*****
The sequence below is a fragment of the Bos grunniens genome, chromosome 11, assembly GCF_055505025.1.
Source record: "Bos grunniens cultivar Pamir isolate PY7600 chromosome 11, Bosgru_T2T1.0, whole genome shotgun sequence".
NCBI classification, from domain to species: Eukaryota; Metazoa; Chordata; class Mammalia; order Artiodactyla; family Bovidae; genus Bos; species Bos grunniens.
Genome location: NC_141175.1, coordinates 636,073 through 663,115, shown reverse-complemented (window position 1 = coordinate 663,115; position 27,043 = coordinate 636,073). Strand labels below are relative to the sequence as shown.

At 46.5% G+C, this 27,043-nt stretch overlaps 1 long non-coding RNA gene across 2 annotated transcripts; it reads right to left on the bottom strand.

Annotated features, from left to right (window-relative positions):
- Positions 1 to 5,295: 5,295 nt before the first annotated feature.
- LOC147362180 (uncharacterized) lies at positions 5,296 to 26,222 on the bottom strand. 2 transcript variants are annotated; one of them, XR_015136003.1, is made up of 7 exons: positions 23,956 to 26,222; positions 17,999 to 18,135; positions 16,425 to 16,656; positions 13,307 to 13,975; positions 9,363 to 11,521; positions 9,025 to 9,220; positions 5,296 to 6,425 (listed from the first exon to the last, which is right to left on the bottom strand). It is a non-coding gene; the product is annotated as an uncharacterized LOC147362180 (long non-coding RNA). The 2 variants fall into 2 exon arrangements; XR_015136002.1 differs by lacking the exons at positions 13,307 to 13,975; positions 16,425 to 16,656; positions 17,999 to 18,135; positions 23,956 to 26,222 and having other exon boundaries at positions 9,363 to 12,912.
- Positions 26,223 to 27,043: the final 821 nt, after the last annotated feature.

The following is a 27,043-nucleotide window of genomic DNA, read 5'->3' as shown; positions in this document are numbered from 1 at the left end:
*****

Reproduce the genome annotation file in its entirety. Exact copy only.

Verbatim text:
The sequence below is a fragment of the Bos grunniens genome, chromosome 11, assembly GCF_055505025.1.
Source record: "Bos grunniens cultivar Pamir isolate PY7600 chromosome 11, Bosgru_T2T1.0, whole genome shotgun sequence".
NCBI classification, from domain to species: Eukaryota; Metazoa; Chordata; class Mammalia; order Artiodactyla; family Bovidae; genus Bos; species Bos grunniens.
Genome location: NC_141175.1, coordinates 636,073 through 663,115, shown reverse-complemented (window position 1 = coordinate 663,115; position 27,043 = coordinate 636,073). Strand labels below are relative to the sequence as shown.

At 46.5% G+C, this 27,043-nt stretch overlaps 1 long non-coding RNA gene across 2 annotated transcripts; it reads right to left on the bottom strand.

Annotated features, from left to right (window-relative positions):
- Positions 1 to 5,295: 5,295 nt before the first annotated feature.
- LOC147362180 (uncharacterized) lies at positions 5,296 to 26,222 on the bottom strand. 2 transcript variants are annotated; one of them, XR_015136003.1, is made up of 7 exons: positions 23,956 to 26,222; positions 17,999 to 18,135; positions 16,425 to 16,656; positions 13,307 to 13,975; positions 9,363 to 11,521; positions 9,025 to 9,220; positions 5,296 to 6,425 (listed from the first exon to the last, which is right to left on the bottom strand). It is a non-coding gene; the product is annotated as an uncharacterized LOC147362180 (long non-coding RNA). The 2 variants fall into 2 exon arrangements; XR_015136002.1 differs by lacking the exons at positions 13,307 to 13,975; positions 16,425 to 16,656; positions 17,999 to 18,135; positions 23,956 to 26,222 and having other exon boundaries at positions 9,363 to 12,912.
- Positions 26,223 to 27,043: the final 821 nt, after the last annotated feature.

The following is a 27,043-nucleotide window of genomic DNA, read 5'->3' as shown; positions in this document are numbered from 1 at the left end: